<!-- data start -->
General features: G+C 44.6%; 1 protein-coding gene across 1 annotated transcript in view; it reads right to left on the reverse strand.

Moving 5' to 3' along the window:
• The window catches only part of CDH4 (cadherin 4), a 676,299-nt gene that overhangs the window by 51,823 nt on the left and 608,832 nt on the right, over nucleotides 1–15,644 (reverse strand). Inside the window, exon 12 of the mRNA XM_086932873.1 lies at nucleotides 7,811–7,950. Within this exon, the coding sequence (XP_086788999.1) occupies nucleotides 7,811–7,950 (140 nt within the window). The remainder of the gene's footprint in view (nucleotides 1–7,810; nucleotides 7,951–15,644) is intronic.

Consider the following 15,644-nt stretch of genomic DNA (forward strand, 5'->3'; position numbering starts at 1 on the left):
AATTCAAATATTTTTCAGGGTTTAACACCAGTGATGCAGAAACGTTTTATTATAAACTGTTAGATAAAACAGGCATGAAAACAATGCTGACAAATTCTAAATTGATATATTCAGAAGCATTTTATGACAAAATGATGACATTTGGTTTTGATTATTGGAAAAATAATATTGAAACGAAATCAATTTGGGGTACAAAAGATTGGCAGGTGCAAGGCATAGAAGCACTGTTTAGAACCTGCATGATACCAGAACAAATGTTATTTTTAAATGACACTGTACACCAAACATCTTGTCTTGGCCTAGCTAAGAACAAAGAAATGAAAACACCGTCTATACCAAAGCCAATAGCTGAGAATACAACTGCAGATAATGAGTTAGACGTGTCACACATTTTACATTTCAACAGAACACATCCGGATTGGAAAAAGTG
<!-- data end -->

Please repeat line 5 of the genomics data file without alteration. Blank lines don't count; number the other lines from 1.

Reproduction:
AATTCAAATATTTTTCAGGGTTTAACACCAGTGATGCAGAAACGTTTTATTATAAACTGTTAGATAAAACAGGCATGAAAACAATGCTGACAAATTCTAAATTGATATATTCAGAAGCATTTTATGACAAAATGATGACATTTGGTTTTGATTATTGGAAAAATAATATTGAAACGAAATCAATTTGGGGTACAAAAGATTGGCAGGTGCAAGGCATAGAAGCACTGTTTAGAACCTGCATGATACCAGAACAAATGTTATTTTTAAATGACACTGTACACCAAACATCTTGTCTTGGCCTAGCTAAGAACAAAGAAATGAAAACACCGTCTATACCAAAGCCAATAGCTGAGAATACAACTGCAGATAATGAGTTAGACGTGTCACACATTTTACATTTCAACAGAACACATCCGGATTGGAAAAAGTG